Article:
So this week  we will be doing a calibration tasting.  We have purchased two wines that should be available around the U.S. (we got them at Target – although we recognize not every state in the Union allows wine to be sold there).  The first is a Fetzer Vineyards, Valley Oaks Chardonnay, 2008.  It should retail between $10 and $15,  unless you catch it on sale, like we did.  The second (coming in around the same price point) is a Blackstone Winery Cabernet Sauvignon 2007.

You are invited to buy the same wines – or as close to them as you can get and taste along with us.  On Wednesday, we’ll post the chardonnay notes and you can compare what you tasted to what we tasted.  The idea is that if we say, “this chard has a nice pineapple tang,” and you tasted peach, then you’ll know that when we say pineapple about some other chardonnay, you’ll probably taste peach.  And if you like peach, then you’ll possibly like that wine.  And, of course, Friday, we’ll do the cab sauv.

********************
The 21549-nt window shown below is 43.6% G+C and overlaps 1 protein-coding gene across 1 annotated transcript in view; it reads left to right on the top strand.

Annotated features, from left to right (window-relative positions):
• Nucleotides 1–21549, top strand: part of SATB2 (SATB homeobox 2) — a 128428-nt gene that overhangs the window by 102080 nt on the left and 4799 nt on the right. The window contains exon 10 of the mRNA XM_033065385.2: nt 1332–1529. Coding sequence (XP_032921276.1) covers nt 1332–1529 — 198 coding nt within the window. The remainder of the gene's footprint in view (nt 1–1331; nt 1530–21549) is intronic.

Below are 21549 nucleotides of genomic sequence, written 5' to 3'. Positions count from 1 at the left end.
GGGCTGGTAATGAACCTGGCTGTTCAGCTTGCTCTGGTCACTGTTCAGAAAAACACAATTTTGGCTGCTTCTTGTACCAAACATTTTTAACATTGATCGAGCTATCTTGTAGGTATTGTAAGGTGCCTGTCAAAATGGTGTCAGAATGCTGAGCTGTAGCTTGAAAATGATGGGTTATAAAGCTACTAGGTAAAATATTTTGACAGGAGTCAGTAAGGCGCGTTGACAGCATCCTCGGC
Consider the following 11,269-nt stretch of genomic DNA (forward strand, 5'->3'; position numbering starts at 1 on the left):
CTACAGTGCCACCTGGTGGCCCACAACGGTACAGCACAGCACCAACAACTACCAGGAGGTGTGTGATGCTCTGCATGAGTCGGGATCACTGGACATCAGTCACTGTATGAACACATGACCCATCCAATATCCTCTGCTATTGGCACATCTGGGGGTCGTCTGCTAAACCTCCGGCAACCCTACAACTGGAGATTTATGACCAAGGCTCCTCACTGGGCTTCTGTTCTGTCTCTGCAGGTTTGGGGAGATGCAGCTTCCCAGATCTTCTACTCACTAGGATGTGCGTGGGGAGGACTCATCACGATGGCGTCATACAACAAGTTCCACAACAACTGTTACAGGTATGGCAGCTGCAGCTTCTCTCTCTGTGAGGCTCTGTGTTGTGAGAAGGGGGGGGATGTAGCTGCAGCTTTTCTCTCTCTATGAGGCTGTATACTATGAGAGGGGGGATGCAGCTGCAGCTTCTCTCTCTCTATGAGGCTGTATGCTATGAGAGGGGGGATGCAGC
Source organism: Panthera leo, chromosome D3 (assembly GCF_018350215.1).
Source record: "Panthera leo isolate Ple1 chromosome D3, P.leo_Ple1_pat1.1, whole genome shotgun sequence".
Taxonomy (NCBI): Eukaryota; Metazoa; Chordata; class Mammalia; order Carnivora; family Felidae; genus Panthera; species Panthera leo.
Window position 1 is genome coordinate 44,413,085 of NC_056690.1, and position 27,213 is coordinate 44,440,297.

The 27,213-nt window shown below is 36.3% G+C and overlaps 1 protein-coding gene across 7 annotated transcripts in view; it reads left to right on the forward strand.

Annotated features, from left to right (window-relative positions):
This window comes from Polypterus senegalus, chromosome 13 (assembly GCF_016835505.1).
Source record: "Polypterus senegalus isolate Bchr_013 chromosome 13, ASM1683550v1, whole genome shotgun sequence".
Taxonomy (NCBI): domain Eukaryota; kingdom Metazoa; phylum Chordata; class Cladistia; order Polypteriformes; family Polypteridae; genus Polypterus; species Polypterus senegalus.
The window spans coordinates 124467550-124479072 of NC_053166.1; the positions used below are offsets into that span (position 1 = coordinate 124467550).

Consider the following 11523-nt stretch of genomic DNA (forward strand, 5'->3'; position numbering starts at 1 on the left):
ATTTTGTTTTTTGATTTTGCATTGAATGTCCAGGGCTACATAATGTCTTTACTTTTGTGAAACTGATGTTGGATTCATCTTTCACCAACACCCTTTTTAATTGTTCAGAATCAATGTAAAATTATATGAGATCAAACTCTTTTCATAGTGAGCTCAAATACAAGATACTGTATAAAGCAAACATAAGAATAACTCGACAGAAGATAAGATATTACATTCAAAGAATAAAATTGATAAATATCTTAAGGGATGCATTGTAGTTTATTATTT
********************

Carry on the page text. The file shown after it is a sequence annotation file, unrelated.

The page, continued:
Now, what if you taste the wine and you taste… wine.  It’s good, or possibly not.  But peach?  Pineapple?  Barnyard?  Bacon fat?  What in bloody tarnation are these wine geeks talking about?  It’s wine, for crying out loud.  Exactly, we say.  Seriously – the genius behind our tasting notes is Michael.  Anne can seldom taste all the more subtle flavors.  That doesn’t mean she can’t tell a good wine from a bad wine – or more importantly, that her impressions of a wine are any less valid.  It just means that she evaluates a wine in a different way.